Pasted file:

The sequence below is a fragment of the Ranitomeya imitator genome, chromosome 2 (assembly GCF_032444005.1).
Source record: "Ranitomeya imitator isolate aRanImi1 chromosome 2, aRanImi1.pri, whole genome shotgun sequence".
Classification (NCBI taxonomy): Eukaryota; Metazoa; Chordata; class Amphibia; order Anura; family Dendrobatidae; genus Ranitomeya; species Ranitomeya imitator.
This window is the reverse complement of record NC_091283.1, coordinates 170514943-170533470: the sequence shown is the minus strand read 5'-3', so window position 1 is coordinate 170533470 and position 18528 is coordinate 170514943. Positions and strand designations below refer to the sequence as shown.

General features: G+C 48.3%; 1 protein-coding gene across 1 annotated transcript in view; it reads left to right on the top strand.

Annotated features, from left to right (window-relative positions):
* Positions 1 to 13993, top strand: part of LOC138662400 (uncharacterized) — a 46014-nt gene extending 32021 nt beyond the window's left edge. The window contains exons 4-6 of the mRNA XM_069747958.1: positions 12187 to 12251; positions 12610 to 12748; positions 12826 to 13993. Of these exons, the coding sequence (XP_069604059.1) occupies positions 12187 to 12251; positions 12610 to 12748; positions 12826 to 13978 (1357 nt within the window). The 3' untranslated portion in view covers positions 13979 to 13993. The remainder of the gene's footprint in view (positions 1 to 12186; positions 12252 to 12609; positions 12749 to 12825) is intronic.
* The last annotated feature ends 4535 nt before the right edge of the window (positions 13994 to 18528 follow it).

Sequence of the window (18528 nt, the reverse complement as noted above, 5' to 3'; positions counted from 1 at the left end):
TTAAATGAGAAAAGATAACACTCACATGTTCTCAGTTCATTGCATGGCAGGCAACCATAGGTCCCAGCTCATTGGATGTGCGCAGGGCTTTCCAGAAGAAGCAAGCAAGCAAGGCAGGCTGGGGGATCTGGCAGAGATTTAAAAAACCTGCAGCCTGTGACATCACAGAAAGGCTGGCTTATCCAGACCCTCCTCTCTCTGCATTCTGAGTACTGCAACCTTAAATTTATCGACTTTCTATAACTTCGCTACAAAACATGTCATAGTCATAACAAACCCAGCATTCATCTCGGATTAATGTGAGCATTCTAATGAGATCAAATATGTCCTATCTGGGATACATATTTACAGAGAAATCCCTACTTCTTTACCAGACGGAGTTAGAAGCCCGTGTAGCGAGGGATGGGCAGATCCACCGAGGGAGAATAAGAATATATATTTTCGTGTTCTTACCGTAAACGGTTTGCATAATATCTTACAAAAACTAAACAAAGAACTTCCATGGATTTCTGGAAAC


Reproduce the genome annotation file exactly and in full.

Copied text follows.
The sequence below is a fragment of the Ranitomeya imitator genome, chromosome 2 (assembly GCF_032444005.1).
Source record: "Ranitomeya imitator isolate aRanImi1 chromosome 2, aRanImi1.pri, whole genome shotgun sequence".
Classification (NCBI taxonomy): Eukaryota; Metazoa; Chordata; class Amphibia; order Anura; family Dendrobatidae; genus Ranitomeya; species Ranitomeya imitator.
This window is the reverse complement of record NC_091283.1, coordinates 170514943-170533470: the sequence shown is the minus strand read 5'-3', so window position 1 is coordinate 170533470 and position 18528 is coordinate 170514943. Positions and strand designations below refer to the sequence as shown.

General features: G+C 48.3%; 1 protein-coding gene across 1 annotated transcript in view; it reads left to right on the top strand.

Annotated features, from left to right (window-relative positions):
* Positions 1 to 13993, top strand: part of LOC138662400 (uncharacterized) — a 46014-nt gene extending 32021 nt beyond the window's left edge. The window contains exons 4-6 of the mRNA XM_069747958.1: positions 12187 to 12251; positions 12610 to 12748; positions 12826 to 13993. Of these exons, the coding sequence (XP_069604059.1) occupies positions 12187 to 12251; positions 12610 to 12748; positions 12826 to 13978 (1357 nt within the window). The 3' untranslated portion in view covers positions 13979 to 13993. The remainder of the gene's footprint in view (positions 1 to 12186; positions 12252 to 12609; positions 12749 to 12825) is intronic.
* The last annotated feature ends 4535 nt before the right edge of the window (positions 13994 to 18528 follow it).

Sequence of the window (18528 nt, the reverse complement as noted above, 5' to 3'; positions counted from 1 at the left end):
TTAAATGAGAAAAGATAACACTCACATGTTCTCAGTTCATTGCATGGCAGGCAACCATAGGTCCCAGCTCATTGGATGTGCGCAGGGCTTTCCAGAAGAAGCAAGCAAGCAAGGCAGGCTGGGGGATCTGGCAGAGATTTAAAAAACCTGCAGCCTGTGACATCACAGAAAGGCTGGCTTATCCAGACCCTCCTCTCTCTGCATTCTGAGTACTGCAACCTTAAATTTATCGACTTTCTATAACTTCGCTACAAAACATGTCATAGTCATAACAAACCCAGCATTCATCTCGGATTAATGTGAGCATTCTAATGAGATCAAATATGTCCTATCTGGGATACATATTTACAGAGAAATCCCTACTTCTTTACCAGACGGAGTTAGAAGCCCGTGTAGCGAGGGATGGGCAGATCCACCGAGGGAGAATAAGAATATATATTTTCGTGTTCTTACCGTAAACGGTTTGCATAATATCTTACAAAAACTAAACAAAGAACTTCCATGGATTTCTGGAAAC